1. causes genuine and relevant inquiry into the big ideas and core content;
      2. provokes deep thought, lively discussion, sustained inquiry, and new understanding as well as more questions;
      3. requires students to consider alternatives, weigh evidence, support their ideas, and justify their answers;
      4. stimulates vital, on-going rethinking of big ideas, assumptions, and prior lessons;
      5. sparks meaningful connections with prior learning and personal experiences;
      6. naturally recurs, creating opportunities for transfer to other situations and subjects.

      Thursday, February 17, 2011

      Basic Photography: Lesson 2-The Rule of Thirds

      The ancient Greeks are amongst the first to realise the more pleasant effects that a visual presentation using the rule of thirds would present. Hence most of their works of art uses this rule in its visual presentation. In fact the rule of thirds are amongst the first few rules that are taught in basic photography classes.

      The basic principle behind the rule of thirds is to imagine breaking an image down into thirds (both horizontally and vertically) so that you have 9 parts. As follows.



      As you’re taking an image you would have done this in your mind through your viewfinder or in the LCD display that you use to frame your shot. With this grid in mind the ‘rule of thirds’ now identifies four important parts of the image that you should consider placing points of interest in as you frame your image. Not only this – but it also gives you four ‘lines’ that are also useful positions for elements in your photo.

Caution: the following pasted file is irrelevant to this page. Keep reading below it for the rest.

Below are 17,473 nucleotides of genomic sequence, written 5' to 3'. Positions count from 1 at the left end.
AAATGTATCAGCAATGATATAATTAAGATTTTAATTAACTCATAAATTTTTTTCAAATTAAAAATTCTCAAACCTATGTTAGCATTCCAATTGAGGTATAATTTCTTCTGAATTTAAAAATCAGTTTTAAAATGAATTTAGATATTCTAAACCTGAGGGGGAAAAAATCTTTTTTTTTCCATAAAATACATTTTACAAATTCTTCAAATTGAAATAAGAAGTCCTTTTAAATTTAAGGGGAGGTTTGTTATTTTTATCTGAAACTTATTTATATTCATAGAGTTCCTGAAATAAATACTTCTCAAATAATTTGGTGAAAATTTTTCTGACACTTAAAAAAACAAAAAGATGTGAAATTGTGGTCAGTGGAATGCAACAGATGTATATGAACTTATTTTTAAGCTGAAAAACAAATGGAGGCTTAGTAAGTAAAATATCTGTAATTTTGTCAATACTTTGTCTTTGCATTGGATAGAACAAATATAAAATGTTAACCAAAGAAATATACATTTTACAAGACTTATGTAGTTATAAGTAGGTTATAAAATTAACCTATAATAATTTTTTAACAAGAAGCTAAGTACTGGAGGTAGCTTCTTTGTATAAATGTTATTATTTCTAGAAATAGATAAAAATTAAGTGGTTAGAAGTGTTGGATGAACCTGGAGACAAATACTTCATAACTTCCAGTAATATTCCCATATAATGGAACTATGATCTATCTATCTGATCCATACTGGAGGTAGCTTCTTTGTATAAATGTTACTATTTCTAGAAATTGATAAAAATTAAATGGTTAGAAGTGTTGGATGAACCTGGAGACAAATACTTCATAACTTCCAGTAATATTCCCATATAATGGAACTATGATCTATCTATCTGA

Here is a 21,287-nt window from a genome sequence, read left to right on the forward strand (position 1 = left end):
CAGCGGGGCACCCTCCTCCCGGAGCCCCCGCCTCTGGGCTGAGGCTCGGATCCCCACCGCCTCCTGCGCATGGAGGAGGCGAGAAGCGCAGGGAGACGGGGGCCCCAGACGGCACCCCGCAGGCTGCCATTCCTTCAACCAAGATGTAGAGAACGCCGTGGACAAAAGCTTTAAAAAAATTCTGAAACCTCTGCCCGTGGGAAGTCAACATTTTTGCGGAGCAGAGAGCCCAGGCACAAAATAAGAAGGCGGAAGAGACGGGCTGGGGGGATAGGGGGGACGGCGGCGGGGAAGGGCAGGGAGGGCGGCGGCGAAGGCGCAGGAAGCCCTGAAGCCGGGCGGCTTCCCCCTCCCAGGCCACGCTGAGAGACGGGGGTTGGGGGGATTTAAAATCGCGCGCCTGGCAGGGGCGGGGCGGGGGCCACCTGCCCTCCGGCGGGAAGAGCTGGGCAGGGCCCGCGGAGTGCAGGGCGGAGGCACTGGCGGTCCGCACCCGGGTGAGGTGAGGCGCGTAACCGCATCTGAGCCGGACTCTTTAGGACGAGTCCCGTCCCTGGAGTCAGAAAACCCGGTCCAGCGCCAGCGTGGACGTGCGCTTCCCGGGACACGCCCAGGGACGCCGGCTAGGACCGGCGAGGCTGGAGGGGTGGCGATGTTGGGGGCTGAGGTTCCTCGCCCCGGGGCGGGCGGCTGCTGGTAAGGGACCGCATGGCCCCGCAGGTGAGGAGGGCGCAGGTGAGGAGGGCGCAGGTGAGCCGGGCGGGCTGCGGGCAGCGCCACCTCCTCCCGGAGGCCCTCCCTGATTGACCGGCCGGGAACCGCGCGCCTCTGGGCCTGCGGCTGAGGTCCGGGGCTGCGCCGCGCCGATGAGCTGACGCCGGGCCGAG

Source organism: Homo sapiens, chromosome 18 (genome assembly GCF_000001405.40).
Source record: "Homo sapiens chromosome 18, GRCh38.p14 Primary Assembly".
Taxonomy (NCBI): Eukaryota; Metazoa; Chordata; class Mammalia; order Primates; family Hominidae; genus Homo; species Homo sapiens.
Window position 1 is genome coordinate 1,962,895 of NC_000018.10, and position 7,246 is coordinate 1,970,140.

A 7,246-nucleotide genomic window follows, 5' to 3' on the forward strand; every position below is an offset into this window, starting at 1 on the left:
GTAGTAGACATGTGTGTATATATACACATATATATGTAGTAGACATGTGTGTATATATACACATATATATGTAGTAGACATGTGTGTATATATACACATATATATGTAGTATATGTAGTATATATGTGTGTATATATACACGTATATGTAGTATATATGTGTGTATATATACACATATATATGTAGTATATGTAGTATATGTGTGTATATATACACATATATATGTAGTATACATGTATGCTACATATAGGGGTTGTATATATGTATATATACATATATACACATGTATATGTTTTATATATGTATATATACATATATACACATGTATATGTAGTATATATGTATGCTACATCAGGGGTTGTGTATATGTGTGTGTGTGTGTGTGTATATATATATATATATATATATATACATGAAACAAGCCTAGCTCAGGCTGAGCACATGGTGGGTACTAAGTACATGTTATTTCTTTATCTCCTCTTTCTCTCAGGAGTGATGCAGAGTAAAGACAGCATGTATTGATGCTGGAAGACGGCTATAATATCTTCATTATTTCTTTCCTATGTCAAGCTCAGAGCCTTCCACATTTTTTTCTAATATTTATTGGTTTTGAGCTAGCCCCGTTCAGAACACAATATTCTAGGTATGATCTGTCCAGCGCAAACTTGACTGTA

The theory is that if you place points of interest in the intersections or along the lines that your photo becomes more balanced and will enable a viewer of the image to interact with it more naturally. Studies have shown that when viewing images that people’s eyes usually go to one of the intersection points most naturally rather than the center of the shot – using the rule of thirds works with this natural way of viewing an image rather than working against it.
       

      In learning how to use the rule of thirds (and then to break it) the most important questions to be asking of yourself are:
      • What are the points of interest in this shot?
      • Where am I intentionally placing them?